Flannel Graph is a quirky indie/folk duo hailing from the tiny town of Kalispell, Montana. In some ways, singer Shayla Smith and guitarist Leon Gregory take a whimsical and lighthearted approach to songwriting. Shayla’s dynamic voice is well suited for the duo’s light acoustic style.
But Flannel Graph’s music is far from shallow. Smith’s lyrics are raw and honest, offering her take on the joys and trials of human experience. Many of their songs offer outside-the-box interpretations of classic stories. Whether you want to cheer yourself up or take some time to ponder the meaning of life and relationships, Flannel Graph is worth a listen.
Emily Cardé: How did you guys get started writing music?
Shayla Smith: I dabbled a bit with writing songs here and there in middle school (all those pre-pubescent hormones needed some kind of outlet), and during high school I got more into it. (More hormones?) I feel like high school gave me plenty of source material, which was really just the typical stuff that you encounter growing up: friends falling into drinking/drugs, losing loved ones, trying to make sense of my beliefs—things like that. I often wasn’t satisfied with my responses to a lot of those things, and writing songs was my way of creating closure or getting a better grasp of something.
Emily: How would you describe your musical style?
Shayla: Acoustic. Singer/Songwriter. Even when we have synths and electronic-type sounds involved in the mix, we still can never fully get away from the more earthy, real basic stuff, like just a grand piano and acoustic guitar. Those sounds are actually very versatile depending on how you use them. We shouldn’t underestimate the power of working with simple tools! I would also say that there’s some blues involved in it too.
Emily: Who or what are your biggest inspirations?
Shayla: Sufjan Stevens was one of the first artists that I listened to as a youngling. He left an impression on me by his fearlessness with instrumentation and subject matter. He seems to write with his own preferences in mind, instead of catering to an audience. That really is the antithesis to pop music, which is refreshing. We also are inspired by quite a few independent artists: The Oh Hellos, Noah Gundersen, Anais Mitchell, and other artists like Ben Howard, Grimes, Fink, Death Cab for Cutie, Bjork—a mixture of genres for sure.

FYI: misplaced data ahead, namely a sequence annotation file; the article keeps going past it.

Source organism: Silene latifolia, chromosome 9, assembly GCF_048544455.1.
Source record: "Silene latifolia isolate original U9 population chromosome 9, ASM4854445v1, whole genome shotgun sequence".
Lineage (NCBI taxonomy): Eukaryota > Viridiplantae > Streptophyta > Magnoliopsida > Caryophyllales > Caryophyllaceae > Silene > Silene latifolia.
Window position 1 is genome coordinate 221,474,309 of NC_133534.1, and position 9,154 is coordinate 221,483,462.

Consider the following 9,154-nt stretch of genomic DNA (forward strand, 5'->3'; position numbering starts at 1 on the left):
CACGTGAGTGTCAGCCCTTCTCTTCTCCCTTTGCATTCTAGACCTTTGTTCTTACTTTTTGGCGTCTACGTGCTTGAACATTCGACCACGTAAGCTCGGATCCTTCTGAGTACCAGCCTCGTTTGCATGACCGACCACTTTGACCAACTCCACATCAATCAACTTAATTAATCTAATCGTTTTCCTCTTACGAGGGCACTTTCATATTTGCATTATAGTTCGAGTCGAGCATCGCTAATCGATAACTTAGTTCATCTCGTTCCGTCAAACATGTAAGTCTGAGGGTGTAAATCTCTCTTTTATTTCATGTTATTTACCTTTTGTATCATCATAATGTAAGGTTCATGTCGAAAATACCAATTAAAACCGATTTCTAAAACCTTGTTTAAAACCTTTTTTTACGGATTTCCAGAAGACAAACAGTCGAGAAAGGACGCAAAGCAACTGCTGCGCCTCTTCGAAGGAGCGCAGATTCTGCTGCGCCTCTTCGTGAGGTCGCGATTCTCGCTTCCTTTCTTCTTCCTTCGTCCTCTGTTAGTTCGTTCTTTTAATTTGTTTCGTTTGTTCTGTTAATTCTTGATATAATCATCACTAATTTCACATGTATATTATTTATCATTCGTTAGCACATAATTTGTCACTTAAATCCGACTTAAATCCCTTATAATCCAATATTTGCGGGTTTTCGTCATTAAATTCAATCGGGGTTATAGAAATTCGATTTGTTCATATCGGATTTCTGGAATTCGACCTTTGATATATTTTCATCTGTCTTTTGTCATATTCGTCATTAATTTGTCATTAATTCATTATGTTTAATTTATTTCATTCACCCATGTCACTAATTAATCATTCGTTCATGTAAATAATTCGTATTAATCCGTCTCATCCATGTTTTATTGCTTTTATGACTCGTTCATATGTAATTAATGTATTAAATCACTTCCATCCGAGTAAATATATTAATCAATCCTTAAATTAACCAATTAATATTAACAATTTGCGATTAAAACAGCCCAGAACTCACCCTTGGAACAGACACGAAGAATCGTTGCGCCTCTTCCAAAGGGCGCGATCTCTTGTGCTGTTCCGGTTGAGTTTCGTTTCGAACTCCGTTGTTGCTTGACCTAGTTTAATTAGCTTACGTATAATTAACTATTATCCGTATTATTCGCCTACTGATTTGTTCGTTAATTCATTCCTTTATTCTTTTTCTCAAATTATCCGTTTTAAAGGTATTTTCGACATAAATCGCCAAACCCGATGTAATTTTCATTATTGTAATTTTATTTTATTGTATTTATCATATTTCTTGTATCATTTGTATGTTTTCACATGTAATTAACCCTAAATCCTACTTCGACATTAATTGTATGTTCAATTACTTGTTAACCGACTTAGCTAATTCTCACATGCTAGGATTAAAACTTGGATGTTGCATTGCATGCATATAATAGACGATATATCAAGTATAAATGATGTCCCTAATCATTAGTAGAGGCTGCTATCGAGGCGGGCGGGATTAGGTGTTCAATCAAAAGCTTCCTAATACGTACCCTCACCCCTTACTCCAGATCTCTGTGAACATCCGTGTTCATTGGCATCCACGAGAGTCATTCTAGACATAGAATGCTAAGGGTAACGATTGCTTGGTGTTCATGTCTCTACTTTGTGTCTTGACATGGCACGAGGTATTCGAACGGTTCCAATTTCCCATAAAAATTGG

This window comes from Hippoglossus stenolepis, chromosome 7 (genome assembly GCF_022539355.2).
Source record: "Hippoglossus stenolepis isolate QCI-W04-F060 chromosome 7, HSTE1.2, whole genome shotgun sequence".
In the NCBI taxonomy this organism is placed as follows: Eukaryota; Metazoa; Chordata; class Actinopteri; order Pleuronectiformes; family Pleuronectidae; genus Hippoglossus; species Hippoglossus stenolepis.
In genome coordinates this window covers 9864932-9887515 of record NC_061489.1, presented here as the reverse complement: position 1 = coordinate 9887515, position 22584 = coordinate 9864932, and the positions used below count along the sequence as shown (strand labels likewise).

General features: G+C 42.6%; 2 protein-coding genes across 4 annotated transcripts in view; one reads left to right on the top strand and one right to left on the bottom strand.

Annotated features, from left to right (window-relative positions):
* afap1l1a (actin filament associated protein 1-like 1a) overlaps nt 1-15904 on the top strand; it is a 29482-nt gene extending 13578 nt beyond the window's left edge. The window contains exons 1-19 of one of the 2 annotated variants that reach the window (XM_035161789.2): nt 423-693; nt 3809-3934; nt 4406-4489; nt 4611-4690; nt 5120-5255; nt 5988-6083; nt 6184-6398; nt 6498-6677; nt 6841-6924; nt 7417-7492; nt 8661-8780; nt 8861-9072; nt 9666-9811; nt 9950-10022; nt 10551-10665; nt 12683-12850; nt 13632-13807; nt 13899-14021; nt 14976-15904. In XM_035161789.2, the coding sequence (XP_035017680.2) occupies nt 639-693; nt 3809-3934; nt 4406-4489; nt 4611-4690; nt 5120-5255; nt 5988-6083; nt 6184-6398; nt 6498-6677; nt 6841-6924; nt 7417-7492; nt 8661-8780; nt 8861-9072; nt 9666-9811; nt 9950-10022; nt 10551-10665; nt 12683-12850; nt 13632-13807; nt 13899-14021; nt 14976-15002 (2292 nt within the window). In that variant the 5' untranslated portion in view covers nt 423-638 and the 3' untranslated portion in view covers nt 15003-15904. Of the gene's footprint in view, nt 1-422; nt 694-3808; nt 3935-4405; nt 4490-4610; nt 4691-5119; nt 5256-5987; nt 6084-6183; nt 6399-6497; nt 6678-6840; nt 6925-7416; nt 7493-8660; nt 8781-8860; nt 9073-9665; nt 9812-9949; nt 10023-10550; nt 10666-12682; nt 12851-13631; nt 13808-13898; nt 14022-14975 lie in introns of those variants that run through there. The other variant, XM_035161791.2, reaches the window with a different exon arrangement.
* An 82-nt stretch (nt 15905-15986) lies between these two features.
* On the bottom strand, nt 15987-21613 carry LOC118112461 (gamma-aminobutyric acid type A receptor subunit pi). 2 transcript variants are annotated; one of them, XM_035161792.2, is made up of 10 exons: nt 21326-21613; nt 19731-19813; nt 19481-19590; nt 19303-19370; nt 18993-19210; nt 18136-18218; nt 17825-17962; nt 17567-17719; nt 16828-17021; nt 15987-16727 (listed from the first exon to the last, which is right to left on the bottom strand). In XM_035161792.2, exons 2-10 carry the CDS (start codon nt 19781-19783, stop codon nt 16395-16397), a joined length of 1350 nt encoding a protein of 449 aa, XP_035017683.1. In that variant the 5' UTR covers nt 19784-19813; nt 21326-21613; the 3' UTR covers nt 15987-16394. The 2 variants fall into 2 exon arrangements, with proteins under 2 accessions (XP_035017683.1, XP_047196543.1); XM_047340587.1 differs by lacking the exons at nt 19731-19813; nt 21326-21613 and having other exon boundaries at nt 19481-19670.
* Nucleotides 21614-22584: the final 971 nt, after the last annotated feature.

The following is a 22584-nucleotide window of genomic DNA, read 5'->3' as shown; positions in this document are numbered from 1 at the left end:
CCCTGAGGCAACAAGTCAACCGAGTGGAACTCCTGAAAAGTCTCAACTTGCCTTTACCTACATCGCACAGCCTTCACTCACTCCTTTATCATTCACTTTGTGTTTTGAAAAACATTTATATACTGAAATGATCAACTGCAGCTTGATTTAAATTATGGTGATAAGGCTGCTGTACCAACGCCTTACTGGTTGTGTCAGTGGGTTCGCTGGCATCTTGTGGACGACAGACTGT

Emily: What does the creative process look like for you guys?
Shayla: We’ve always worked as follows: I’ll hide away in my house with Logic and Ableton (my music production programs) and my guitar. Scheduling this time is very important. I think lots of creative people struggle with the dichotomy between the spontaneity of inspiration and being a responsible adult! Scheduling time is the way to straddle both of those worlds. When I start writing, I’ll play around with things that have been sitting in the “waiting room” of my mind—things that have come up in the past week or so, that have left some kind of impression on me. I scribble on a lot of paper. I also try to break out of my already-established musical habits, so I’ll do things like changing the tuning on the guitar. Then I’ll show it to Leon, who acts as a fresh pair of ears. I trust him to tell me if he genuinely doesn’t like it or if it doesn’t make any sense to him. Together we’ll toss around how we want it to be played/recorded. He’s good at elevating a chord or a drum pattern into something more distinguished, since he has a much more academic approach to music than mine, which is more instinctual.
Emily: Do you have any songs that were influenced by specific events or experiences?
Shayla: “Broken Boy” is written to one of my dear friends that got into a lot of tough stuff: homelessness, drug addiction, prison. When I ran into him on the street years later, there was such a shame in his eyes. He had gone through hell, and I just hurt for him. Face-to-face, my words to him felt insufficient, and his were brief. So I went home and wrote out what I wished I had said to him on the banjo. That song comforts me because, in so many ways, we all can find ourselves needing to be reminded of our inherent worth—a worth untouchable by the things we’ve done or the things that others have done to us.